He is making an effort to develop a compatible IT workforce in part by working with the University of Louisiana, which graduates 70 students annually with computer science master's degrees. He serves on a course curriculum committee at the university's Lafayette campus, which gives "feedback on gaps between what is being taught and what our business needs are," he says. He's also working with the school to develop an internship program.
Pacific Coast Companies provides business and IT services to a dozen subsidiaries that supply building products and related services. CIO Mike O'Dell needs workers with statistical and analytical skills as well as knowledge of economics "and the wisdom to understand causal relationships in the data," he says. "The types of projects we are working on are focused on making the people we have more effective, from the executive to the salesman to the shop floor."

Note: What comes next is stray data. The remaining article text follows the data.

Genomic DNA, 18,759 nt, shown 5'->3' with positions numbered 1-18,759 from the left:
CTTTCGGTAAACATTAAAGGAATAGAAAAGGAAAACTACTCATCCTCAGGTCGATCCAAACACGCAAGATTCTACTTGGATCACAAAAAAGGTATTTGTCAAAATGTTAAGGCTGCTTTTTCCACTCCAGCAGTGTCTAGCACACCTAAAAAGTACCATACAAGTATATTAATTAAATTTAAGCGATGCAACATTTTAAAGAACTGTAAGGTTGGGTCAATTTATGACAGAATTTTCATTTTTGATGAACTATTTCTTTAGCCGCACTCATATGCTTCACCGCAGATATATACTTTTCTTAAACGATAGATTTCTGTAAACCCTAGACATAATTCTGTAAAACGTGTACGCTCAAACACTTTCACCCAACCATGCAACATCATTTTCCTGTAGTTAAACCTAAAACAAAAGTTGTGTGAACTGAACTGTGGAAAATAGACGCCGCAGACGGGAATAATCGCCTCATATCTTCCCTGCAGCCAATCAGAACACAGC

The need for business skills, in fact, is driving O'Dell's staffing and recruitment strategy. He taps business people internally and teaches them technology. He also recruits local college students with technology skills and teaches them about the business.
"Understanding the business is the more complex side of the equation, so the best way to develop those skills is to expose technology-oriented people to the business and put them in the field and let them learn," O'Dell says.
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